Long Beach, California: Taylor Canfield (USA), Ian Williams (GBR), Johnie Berntsson (SWE) and Chris Poole (USA) have advanced to the semi-final stage in the 57th Congressional Cup, after a dicey day of sailing for the Catalina 37 fleet.
Ten of the world’s top-ranked match racing teams battled 20 knots of wind and bloodthirsty rivals for a chance at the Crimson Blazer at Long Beach Yacht Club in this five-day series.
None of the qualifiers are strangers to Congressional Cup’s elite; past winners Canfield, Williams and Berntsson each already have in their closets an iconic Crimson Blazer: yacht racing’s equivalent to The Masters’ green jacket. Concluding races tomorrow and Saturday will prove to be thrilling for competitors, and spectators as well as they watch from the Belmont Veterans Memorial Pier.
There was never any doubt five-time Congressional Cup winner and defending champion Canfield would qualify. Pedigree and poise has kept his Team Stars+Stripes at the top of the leaderboard over the past three days of exhilarating racing. Likewise Williams, a four-time Congressional Cup victor and long-time rival to Canfield, quickly made known his intentions, with his Team Gladstone’s Long Beach claiming a spot on the top of roster despite a three-year absence from Congressional Cup racing.
But it came down to the wire for the final two berths, with four gifted skippers hungry for those spots: Berntsson, Poole, Jeppe Borch (DEN) and Emil Kjaer (DEN).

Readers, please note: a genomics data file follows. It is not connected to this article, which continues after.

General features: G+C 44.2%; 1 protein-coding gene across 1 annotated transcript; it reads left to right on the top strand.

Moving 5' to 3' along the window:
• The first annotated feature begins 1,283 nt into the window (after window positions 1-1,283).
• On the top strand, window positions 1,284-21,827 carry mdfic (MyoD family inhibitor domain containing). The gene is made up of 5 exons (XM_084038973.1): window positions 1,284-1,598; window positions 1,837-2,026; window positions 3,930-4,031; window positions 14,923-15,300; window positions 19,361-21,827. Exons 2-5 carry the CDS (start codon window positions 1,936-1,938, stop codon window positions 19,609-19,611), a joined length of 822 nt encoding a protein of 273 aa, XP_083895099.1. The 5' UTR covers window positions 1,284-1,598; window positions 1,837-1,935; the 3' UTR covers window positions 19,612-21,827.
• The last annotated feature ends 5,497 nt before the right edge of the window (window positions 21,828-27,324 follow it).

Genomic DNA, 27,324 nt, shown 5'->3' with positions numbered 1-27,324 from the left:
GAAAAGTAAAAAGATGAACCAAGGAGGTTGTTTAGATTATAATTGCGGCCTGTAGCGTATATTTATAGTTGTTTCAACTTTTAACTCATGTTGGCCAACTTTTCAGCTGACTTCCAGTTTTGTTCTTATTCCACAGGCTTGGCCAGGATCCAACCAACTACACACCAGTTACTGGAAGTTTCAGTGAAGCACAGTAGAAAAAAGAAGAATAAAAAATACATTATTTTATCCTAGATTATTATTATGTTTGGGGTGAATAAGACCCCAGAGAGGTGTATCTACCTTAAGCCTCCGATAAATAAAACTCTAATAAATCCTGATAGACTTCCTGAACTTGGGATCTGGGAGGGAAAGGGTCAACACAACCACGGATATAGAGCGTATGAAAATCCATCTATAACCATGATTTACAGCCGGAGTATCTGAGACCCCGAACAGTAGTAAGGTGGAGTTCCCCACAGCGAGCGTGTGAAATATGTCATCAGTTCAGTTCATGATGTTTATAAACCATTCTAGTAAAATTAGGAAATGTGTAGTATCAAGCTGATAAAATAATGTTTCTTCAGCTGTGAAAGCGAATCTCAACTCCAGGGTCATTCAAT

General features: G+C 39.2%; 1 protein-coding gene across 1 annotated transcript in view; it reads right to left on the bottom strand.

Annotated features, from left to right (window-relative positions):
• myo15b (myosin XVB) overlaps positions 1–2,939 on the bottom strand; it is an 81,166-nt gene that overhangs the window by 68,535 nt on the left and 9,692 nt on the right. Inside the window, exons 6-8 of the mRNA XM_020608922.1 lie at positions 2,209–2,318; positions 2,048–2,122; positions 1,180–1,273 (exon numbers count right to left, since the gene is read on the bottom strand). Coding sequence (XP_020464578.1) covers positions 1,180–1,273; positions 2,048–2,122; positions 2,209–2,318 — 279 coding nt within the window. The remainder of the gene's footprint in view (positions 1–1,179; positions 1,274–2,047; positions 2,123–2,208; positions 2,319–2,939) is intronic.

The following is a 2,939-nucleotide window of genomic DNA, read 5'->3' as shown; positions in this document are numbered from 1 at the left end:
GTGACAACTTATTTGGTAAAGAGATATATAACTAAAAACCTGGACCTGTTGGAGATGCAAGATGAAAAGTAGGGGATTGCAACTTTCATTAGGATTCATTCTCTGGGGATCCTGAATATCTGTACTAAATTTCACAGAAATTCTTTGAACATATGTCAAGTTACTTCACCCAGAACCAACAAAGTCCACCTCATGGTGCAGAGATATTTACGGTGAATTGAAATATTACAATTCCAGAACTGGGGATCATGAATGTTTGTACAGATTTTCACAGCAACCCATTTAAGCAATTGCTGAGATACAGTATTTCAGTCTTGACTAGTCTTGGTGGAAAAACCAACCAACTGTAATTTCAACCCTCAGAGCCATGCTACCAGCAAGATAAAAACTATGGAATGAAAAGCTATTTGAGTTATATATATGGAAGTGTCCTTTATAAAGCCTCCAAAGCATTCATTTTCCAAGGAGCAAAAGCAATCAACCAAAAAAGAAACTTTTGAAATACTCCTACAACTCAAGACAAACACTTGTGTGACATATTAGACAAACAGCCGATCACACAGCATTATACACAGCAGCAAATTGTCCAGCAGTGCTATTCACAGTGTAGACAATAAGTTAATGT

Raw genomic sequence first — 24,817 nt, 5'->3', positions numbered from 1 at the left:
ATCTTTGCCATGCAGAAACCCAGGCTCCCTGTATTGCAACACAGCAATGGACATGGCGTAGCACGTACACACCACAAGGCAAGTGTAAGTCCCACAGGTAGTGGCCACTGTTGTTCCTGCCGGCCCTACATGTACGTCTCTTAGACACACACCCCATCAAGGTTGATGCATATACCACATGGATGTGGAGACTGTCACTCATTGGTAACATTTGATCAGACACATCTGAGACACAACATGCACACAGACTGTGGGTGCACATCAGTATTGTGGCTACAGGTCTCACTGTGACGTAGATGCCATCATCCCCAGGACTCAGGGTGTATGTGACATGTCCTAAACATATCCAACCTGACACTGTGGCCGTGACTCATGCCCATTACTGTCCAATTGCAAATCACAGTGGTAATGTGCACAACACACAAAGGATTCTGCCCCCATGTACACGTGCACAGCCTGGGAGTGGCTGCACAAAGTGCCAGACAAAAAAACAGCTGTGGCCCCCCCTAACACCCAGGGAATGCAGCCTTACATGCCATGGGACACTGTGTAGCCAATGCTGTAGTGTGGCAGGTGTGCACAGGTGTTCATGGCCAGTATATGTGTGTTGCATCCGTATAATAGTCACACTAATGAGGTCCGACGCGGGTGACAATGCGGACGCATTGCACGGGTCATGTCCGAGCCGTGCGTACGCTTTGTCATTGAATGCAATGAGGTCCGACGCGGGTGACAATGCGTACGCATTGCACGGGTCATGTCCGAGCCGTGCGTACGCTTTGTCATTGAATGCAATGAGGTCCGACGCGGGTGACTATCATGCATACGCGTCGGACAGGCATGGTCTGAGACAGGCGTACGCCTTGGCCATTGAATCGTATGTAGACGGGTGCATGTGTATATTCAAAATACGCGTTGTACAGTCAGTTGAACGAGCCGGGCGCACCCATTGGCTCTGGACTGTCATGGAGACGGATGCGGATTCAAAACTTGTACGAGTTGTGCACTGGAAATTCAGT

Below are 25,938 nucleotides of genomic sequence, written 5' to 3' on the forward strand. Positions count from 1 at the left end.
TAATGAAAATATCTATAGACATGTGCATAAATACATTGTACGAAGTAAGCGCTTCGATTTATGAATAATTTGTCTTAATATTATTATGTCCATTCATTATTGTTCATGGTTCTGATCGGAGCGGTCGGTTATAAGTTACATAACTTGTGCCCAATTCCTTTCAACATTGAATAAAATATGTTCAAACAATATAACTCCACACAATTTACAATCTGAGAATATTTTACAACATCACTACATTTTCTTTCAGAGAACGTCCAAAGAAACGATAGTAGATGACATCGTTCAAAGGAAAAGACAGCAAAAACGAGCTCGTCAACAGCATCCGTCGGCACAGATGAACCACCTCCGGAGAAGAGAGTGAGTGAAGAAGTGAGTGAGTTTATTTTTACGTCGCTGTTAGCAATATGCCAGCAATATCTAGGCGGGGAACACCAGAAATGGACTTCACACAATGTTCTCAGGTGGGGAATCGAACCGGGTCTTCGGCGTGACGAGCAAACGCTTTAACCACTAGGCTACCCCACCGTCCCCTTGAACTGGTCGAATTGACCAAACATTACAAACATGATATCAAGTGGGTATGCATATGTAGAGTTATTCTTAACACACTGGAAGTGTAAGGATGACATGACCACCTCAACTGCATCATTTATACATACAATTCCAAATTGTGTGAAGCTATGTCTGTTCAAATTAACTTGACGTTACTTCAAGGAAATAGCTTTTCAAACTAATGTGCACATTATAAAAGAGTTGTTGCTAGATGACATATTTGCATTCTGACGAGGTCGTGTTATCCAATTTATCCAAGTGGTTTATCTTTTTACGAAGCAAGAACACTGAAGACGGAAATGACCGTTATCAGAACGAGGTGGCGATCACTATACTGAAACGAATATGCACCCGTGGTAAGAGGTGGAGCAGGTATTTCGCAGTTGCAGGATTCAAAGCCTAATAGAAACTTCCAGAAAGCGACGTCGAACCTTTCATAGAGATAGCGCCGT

In the last flights of the second round robin today Poole won a decisive match over Kjaer, which could have thrust Kjaer ahead in a tiebreaker; instead the loss squeezed him out of the semis. Still, it marked an impressive result for the 20-year-old sailor from Denmark.
But Poole’s battles weren’t over. The very final flight of the round robins would decide whether he – a four-time Congressional Cup veteran – would advance to the finals or defer to Ficker Cup winner Borch. It was a battle for points: a rousing bout of Poole vs. Berntsson. Poole aced the start to beat Berntsson for the added point, while Borch – who had defeated Potts – sailed on the sidelines awaiting his fate. Again, an excellent showing for young Congressional Cup first-timer Borch, as well.
Earlier Berntsson had won a pivotal match over Williams: no bearing on Williams’ position, but vital for scoring the points Berntsson needed to get in the semis.
Williams then turned the tables on Canfield in a thrilling tussle, where the adversaries sparred around the entire course. Williams finished just two seconds ahead of Canfield: a foretaste of the electrifying competition the crowd will see in the days ahead.
Frontrunners Canfield, Williams, Berntsson and Poole will advance to the semi-finals starting tomorrow, weather permitting.
Today’s heavy wind made sailing challenging: the boats moving faster, manoeuvres happening swiftly, and mistakes as well. Prone to round up in the stiff breeze, kites were soaring and dumped in the water as the exhausted sailors raced around the course again and again.
And Principal Race Officer John Busch has been aggressively running races in anticipation of even more breeze: as a Thursday night low pressure system barrels across the Pacific. Rain should clear by Friday morning: but not the gusts, with winds expected in the 20s, above the fleet limit for safety.
The Catalina 37 fleet was designed exclusively for racing and has limited sail inventory; unable to reef the main and reduce sail sufficiently, at a sustained breeze over 20 knots racing is typically postponed.
Visit www.thecongressionalcup.com or our Facebook page for up-to-the-minute information on race schedule, and full results.
Can’t make it to the Pier? Watch the racing on the live stream which continues tomorrow and Saturday at www.thecongressionalcup.com or @CongressionalCup on Facebook.
Find up-to-the-minute results at https://www.matchracingresults.com/2022/congressional-cup/
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